Friday, October 28, 2011

Job market survivor

I hope I'm wrong, but I wonder how similar the academic job market is to the TV game show Survivor. In case I'm the only person who reads this blog who also watches the show, let me explain the idea. In Survivor, two teams compete against each other in various challenges on a desert island or similar exotic location. After each challenge, the losing team has to vote one of its members off, and they leave the game. It makes sense to vote off people who don't do much to help you win the challenges. But then at some point the two teams merge and challenges become individual. The winner of each challenge is immune for that round, but one of the others gets voted off. At this stage in the game, it makes most sense to vote off people who are good at challenges.  When only three people are left, a jury of contestants who didn't make it that far votes for which of the final three gets the million dollar prize. The winner has to be strong enough to survive the first round of cuts, non-threatening enough to survive the second round of cuts, and popular enough to get more votes than any other challenger at the end.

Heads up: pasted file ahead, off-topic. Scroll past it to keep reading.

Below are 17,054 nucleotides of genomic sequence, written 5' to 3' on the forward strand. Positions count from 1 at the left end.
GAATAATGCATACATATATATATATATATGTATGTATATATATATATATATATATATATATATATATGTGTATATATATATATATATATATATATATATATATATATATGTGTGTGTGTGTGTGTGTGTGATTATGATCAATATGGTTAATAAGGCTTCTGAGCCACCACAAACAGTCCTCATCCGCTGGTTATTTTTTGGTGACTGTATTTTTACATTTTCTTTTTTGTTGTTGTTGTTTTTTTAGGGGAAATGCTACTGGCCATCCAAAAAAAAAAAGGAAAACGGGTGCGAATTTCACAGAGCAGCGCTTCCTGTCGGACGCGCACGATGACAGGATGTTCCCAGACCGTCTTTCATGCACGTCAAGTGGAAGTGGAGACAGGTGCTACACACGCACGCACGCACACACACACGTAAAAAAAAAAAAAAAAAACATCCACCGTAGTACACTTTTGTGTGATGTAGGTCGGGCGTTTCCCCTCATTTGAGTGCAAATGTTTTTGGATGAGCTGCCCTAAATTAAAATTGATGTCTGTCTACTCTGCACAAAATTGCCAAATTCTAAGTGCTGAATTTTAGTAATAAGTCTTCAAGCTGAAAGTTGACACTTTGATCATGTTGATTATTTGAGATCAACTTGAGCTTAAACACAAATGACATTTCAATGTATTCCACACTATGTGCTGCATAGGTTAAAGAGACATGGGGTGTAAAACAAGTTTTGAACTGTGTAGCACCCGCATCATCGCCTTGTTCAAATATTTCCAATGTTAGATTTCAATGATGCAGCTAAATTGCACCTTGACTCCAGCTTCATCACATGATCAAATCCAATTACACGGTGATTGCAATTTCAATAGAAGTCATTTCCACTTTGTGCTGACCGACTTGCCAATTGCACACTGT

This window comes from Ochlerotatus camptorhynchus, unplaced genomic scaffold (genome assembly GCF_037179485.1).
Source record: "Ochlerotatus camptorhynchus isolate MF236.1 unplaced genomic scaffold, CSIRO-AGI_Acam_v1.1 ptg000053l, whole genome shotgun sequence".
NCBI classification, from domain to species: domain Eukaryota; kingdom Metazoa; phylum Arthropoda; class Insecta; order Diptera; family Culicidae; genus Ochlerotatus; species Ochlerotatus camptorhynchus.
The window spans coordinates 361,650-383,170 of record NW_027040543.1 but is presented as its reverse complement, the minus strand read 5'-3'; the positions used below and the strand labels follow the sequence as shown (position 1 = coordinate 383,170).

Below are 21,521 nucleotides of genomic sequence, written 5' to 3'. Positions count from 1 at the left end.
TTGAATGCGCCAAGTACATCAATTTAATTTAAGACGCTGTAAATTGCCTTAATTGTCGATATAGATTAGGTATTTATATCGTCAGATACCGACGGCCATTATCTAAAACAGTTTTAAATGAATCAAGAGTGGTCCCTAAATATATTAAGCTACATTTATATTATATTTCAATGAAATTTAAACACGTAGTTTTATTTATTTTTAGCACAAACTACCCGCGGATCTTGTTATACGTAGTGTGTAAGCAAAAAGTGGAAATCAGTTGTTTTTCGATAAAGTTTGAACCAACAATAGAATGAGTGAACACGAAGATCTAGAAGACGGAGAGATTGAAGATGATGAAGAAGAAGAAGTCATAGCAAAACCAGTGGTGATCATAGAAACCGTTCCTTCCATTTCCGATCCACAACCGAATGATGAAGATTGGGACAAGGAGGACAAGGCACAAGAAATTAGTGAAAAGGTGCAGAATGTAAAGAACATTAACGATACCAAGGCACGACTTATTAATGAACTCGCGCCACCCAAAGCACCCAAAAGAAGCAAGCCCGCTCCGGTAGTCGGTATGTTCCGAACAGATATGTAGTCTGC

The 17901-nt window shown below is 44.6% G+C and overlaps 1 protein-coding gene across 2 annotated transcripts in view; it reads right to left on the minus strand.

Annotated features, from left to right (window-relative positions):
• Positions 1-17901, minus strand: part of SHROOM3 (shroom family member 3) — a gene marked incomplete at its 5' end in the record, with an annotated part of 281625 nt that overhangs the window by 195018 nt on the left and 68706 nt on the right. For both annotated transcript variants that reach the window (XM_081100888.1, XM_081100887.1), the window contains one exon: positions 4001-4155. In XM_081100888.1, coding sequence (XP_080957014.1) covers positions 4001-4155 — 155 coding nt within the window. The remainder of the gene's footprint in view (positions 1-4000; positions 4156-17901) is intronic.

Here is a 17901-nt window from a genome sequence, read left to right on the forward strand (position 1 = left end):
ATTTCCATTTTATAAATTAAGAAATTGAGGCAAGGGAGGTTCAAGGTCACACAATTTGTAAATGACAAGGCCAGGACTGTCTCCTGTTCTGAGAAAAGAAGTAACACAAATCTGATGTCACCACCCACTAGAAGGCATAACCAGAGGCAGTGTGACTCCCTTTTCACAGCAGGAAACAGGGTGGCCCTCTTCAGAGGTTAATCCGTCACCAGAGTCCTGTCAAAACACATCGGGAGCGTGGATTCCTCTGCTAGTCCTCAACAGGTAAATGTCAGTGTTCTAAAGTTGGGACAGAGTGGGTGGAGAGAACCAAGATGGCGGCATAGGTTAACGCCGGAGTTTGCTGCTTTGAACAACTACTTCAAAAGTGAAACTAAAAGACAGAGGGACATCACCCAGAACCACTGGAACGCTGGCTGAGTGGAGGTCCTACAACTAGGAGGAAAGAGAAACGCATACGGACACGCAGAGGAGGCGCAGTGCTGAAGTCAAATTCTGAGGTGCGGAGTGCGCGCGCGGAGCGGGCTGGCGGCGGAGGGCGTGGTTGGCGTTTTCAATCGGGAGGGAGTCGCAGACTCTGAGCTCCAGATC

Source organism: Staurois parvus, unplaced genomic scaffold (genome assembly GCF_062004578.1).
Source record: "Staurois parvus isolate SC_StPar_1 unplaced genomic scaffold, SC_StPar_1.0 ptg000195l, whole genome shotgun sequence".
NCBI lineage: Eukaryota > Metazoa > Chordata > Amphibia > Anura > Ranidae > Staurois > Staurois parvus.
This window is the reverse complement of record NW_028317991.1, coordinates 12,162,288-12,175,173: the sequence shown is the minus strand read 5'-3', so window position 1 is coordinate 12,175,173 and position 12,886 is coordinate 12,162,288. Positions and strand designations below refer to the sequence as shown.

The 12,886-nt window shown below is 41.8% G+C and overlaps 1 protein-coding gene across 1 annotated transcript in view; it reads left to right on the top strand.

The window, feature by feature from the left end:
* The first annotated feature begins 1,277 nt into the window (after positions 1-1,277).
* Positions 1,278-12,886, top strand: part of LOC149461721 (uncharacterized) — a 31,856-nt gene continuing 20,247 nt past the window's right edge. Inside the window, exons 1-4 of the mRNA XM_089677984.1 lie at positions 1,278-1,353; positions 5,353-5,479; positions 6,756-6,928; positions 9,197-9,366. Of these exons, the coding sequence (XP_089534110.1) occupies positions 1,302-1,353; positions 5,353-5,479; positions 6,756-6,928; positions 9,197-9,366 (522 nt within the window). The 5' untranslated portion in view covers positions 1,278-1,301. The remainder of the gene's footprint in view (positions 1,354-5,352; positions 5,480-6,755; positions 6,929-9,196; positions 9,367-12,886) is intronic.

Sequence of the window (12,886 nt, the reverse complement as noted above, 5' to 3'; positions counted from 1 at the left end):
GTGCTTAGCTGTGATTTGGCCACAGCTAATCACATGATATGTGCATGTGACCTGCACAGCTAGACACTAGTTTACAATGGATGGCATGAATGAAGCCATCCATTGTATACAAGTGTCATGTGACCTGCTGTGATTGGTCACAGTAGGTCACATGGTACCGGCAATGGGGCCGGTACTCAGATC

The comparison with the competition for jobs at teaching-oriented colleges almost makes itself. Candidates must be strong enough in research and teaching to make it through the fist round of cuts. But then (and this is the bit I hope is not really true) they have to avoid being cut on the grounds of looking too strong when it comes to research. If you're too good, after all, you might not stay. You might not even take the job in the first place, in which case a valuable interview slot will have been wasted. And then, if you make it to an on-campus interview, it basically comes down to a popularity contest.

It make a kind of sense, but anyone who's watched the show knows that the best person does not always win.


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